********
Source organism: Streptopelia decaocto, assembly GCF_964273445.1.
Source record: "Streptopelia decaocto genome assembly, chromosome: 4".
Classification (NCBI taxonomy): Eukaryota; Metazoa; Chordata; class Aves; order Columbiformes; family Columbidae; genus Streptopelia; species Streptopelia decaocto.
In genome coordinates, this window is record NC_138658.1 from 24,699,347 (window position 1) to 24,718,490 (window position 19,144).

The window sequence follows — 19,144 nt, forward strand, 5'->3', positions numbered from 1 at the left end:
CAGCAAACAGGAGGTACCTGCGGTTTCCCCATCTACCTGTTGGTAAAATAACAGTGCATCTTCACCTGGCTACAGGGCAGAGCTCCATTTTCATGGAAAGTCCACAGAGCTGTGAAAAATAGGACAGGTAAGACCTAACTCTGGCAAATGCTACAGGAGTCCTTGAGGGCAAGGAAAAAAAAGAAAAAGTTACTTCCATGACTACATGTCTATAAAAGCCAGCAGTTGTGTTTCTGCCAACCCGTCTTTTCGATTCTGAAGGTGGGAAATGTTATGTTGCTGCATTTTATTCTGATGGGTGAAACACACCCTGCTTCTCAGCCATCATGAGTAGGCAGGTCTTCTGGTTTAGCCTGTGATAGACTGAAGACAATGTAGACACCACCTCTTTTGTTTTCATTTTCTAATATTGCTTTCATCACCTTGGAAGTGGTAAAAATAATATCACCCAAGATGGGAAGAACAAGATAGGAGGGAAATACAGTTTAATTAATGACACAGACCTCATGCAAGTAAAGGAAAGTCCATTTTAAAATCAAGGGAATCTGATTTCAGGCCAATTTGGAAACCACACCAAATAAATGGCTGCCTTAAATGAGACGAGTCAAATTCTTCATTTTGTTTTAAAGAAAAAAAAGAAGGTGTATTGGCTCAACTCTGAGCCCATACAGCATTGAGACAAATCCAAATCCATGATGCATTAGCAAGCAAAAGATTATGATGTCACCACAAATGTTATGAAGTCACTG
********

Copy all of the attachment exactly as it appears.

Source organism: Streptopelia decaocto, assembly GCF_964273445.1.
Source record: "Streptopelia decaocto genome assembly, chromosome: 4".
Classification (NCBI taxonomy): Eukaryota; Metazoa; Chordata; class Aves; order Columbiformes; family Columbidae; genus Streptopelia; species Streptopelia decaocto.
In genome coordinates, this window is record NC_138658.1 from 24,699,347 (window position 1) to 24,718,490 (window position 19,144).

The window sequence follows — 19,144 nt, forward strand, 5'->3', positions numbered from 1 at the left end:
CAGCAAACAGGAGGTACCTGCGGTTTCCCCATCTACCTGTTGGTAAAATAACAGTGCATCTTCACCTGGCTACAGGGCAGAGCTCCATTTTCATGGAAAGTCCACAGAGCTGTGAAAAATAGGACAGGTAAGACCTAACTCTGGCAAATGCTACAGGAGTCCTTGAGGGCAAGGAAAAAAAAGAAAAAGTTACTTCCATGACTACATGTCTATAAAAGCCAGCAGTTGTGTTTCTGCCAACCCGTCTTTTCGATTCTGAAGGTGGGAAATGTTATGTTGCTGCATTTTATTCTGATGGGTGAAACACACCCTGCTTCTCAGCCATCATGAGTAGGCAGGTCTTCTGGTTTAGCCTGTGATAGACTGAAGACAATGTAGACACCACCTCTTTTGTTTTCATTTTCTAATATTGCTTTCATCACCTTGGAAGTGGTAAAAATAATATCACCCAAGATGGGAAGAACAAGATAGGAGGGAAATACAGTTTAATTAATGACACAGACCTCATGCAAGTAAAGGAAAGTCCATTTTAAAATCAAGGGAATCTGATTTCAGGCCAATTTGGAAACCACACCAAATAAATGGCTGCCTTAAATGAGACGAGTCAAATTCTTCATTTTGTTTTAAAGAAAAAAAAGAAGGTGTATTGGCTCAACTCTGAGCCCATACAGCATTGAGACAAATCCAAATCCATGATGCATTAGCAAGCAAAAGATTATGATGTCACCACAAATGTTATGAAGTCACTG